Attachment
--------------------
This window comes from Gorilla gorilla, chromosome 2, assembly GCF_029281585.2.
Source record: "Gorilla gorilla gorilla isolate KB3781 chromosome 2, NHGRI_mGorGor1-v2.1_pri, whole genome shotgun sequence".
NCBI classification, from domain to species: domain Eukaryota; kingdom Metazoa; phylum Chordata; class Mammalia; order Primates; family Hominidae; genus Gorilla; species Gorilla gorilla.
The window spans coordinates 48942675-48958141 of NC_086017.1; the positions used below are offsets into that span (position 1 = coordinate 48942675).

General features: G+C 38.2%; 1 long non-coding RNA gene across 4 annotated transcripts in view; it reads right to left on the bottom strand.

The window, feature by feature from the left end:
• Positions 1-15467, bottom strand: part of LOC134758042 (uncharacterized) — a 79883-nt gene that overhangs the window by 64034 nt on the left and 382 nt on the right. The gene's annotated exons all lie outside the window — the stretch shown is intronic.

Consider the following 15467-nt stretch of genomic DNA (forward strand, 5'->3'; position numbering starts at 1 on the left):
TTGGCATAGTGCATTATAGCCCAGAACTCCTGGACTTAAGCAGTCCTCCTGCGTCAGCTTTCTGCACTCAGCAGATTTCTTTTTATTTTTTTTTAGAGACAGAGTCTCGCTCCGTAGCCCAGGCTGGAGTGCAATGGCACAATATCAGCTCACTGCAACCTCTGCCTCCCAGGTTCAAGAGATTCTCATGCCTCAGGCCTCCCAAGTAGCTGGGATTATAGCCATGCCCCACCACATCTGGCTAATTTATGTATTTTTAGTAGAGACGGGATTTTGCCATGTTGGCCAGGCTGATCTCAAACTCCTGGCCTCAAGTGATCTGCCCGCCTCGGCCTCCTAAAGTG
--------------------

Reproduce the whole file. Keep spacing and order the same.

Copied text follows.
This window comes from Gorilla gorilla, chromosome 2, assembly GCF_029281585.2.
Source record: "Gorilla gorilla gorilla isolate KB3781 chromosome 2, NHGRI_mGorGor1-v2.1_pri, whole genome shotgun sequence".
NCBI classification, from domain to species: domain Eukaryota; kingdom Metazoa; phylum Chordata; class Mammalia; order Primates; family Hominidae; genus Gorilla; species Gorilla gorilla.
The window spans coordinates 48942675-48958141 of NC_086017.1; the positions used below are offsets into that span (position 1 = coordinate 48942675).

General features: G+C 38.2%; 1 long non-coding RNA gene across 4 annotated transcripts in view; it reads right to left on the bottom strand.

The window, feature by feature from the left end:
• Positions 1-15467, bottom strand: part of LOC134758042 (uncharacterized) — a 79883-nt gene that overhangs the window by 64034 nt on the left and 382 nt on the right. The gene's annotated exons all lie outside the window — the stretch shown is intronic.

Consider the following 15467-nt stretch of genomic DNA (forward strand, 5'->3'; position numbering starts at 1 on the left):
TTGGCATAGTGCATTATAGCCCAGAACTCCTGGACTTAAGCAGTCCTCCTGCGTCAGCTTTCTGCACTCAGCAGATTTCTTTTTATTTTTTTTTAGAGACAGAGTCTCGCTCCGTAGCCCAGGCTGGAGTGCAATGGCACAATATCAGCTCACTGCAACCTCTGCCTCCCAGGTTCAAGAGATTCTCATGCCTCAGGCCTCCCAAGTAGCTGGGATTATAGCCATGCCCCACCACATCTGGCTAATTTATGTATTTTTAGTAGAGACGGGATTTTGCCATGTTGGCCAGGCTGATCTCAAACTCCTGGCCTCAAGTGATCTGCCCGCCTCGGCCTCCTAAAGTG